Chlorination

Chlorination is by far the most frequently used disinfection method in United States municipal drinking water treatment plants. The acting disinfectant may be chlorine or a chlorine derivative, such as hypochlorous acid (most commonly), chloramines, or chlorine dioxide. Several treatment methods have been developed. Simple chlorina-tion involves adding chlorine after filtration or as the only treatment. Chlorine-ammonia treatment utilizes the addition of both ammonia and chlorine and the germicidal action of chloramines. Residual chlorination is applied to provide residual chlorine in the water. Breakpoint chlori-nation adds sufficient chlorine to react with ammonia and all other chemicals present as well as to assure a free chlorine residue.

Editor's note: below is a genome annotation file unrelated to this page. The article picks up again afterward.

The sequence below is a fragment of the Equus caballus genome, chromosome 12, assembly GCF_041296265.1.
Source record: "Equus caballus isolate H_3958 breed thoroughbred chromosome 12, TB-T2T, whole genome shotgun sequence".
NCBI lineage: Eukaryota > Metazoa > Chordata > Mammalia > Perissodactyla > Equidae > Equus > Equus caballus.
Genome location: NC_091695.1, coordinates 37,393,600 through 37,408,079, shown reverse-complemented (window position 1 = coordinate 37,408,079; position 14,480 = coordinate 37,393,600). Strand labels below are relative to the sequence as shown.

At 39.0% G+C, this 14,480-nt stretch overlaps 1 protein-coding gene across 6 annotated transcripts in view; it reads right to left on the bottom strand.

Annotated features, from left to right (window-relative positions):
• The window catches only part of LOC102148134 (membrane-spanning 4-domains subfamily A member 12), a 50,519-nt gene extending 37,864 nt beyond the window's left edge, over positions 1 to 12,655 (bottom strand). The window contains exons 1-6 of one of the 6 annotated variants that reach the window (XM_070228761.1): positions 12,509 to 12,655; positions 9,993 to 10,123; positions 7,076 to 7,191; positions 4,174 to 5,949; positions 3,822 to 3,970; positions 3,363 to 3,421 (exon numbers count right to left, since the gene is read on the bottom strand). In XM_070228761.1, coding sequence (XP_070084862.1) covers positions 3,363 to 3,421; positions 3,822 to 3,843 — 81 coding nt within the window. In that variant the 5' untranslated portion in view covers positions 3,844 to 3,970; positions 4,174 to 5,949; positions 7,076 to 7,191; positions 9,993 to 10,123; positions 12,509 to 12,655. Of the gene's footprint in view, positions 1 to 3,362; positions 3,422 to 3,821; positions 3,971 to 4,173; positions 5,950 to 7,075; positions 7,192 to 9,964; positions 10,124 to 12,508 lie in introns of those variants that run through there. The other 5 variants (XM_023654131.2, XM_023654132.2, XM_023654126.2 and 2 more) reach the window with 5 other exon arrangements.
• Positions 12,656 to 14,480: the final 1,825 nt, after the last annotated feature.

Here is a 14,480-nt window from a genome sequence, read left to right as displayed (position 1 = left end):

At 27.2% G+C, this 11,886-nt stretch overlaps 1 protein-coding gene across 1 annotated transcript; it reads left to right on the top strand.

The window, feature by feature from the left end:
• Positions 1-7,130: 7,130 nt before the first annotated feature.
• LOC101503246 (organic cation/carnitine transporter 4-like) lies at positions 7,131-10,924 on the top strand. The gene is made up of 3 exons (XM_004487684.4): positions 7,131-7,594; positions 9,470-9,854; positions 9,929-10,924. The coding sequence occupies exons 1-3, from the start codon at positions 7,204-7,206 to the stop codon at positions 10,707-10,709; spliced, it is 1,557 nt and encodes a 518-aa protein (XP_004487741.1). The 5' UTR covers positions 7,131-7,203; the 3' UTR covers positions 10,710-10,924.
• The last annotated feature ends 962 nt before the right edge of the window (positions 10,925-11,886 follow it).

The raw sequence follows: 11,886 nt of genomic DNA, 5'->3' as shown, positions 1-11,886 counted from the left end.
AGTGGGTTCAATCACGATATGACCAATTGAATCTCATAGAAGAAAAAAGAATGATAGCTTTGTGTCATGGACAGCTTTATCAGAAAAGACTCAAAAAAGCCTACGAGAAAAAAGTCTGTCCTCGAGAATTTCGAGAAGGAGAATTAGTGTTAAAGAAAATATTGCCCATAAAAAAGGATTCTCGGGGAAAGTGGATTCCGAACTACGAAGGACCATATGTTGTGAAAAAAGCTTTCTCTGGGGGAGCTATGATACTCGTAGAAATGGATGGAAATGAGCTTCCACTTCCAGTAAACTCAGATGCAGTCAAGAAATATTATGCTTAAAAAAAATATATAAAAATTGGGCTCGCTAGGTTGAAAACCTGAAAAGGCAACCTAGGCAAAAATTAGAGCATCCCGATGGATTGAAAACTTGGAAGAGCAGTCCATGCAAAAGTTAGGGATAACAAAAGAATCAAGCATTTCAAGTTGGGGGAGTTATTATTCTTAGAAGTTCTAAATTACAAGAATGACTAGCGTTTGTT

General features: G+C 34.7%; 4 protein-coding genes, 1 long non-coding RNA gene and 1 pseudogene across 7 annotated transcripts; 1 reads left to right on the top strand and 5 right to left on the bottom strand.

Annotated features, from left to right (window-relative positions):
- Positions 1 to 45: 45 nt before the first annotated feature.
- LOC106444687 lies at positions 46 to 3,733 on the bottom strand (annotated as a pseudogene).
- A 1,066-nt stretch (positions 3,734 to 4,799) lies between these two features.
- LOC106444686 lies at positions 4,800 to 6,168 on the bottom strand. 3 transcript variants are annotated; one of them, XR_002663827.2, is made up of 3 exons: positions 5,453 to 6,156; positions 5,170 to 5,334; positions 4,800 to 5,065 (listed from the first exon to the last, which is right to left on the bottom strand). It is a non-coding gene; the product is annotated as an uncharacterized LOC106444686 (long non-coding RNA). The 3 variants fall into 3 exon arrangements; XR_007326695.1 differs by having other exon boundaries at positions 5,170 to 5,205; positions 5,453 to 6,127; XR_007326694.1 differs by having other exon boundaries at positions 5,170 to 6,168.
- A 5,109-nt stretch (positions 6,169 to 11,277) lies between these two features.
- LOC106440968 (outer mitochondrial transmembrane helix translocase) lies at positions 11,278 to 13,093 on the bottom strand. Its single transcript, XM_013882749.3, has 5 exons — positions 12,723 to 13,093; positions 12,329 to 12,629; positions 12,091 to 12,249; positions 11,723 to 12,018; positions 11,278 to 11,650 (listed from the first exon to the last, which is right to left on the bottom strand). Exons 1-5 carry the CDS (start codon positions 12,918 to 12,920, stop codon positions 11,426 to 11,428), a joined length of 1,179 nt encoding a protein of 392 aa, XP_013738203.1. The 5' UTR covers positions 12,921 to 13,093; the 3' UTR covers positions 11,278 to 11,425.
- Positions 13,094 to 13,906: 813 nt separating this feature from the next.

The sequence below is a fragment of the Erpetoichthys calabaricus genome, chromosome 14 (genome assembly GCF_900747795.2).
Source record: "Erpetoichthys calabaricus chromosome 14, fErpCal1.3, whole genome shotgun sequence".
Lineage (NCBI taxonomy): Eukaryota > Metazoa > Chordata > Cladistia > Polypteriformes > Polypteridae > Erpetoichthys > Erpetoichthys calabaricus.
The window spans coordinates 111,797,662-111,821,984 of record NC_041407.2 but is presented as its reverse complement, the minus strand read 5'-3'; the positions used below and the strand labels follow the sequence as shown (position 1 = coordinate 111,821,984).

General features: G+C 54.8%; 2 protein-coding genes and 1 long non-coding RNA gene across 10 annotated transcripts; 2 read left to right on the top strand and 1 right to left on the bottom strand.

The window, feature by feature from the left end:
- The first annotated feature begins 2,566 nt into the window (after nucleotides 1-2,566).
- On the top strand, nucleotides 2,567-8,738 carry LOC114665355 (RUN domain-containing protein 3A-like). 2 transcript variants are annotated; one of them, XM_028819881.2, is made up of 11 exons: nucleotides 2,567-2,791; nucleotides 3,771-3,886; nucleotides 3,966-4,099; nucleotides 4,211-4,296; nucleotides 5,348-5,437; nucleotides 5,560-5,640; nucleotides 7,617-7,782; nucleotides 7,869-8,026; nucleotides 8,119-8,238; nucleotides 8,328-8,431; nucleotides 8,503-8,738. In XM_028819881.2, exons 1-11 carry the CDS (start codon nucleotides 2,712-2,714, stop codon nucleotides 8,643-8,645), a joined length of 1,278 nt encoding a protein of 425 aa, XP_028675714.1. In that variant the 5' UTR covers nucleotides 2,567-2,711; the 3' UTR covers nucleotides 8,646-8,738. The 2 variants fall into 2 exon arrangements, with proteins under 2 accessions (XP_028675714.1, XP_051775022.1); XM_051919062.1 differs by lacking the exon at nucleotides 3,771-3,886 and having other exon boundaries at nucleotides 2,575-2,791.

Liquid chlorine is the least expensive form of chlorine. It was used in most large municipal water works until several large cities restricted or prohibited transportation and storage of large volumes of liquid chlorine to prevent accidental release into the atmosphere. Chlorine can be used and stored more safely in its solid form as Ca(OCl)2. However, the cost is substantially higher.

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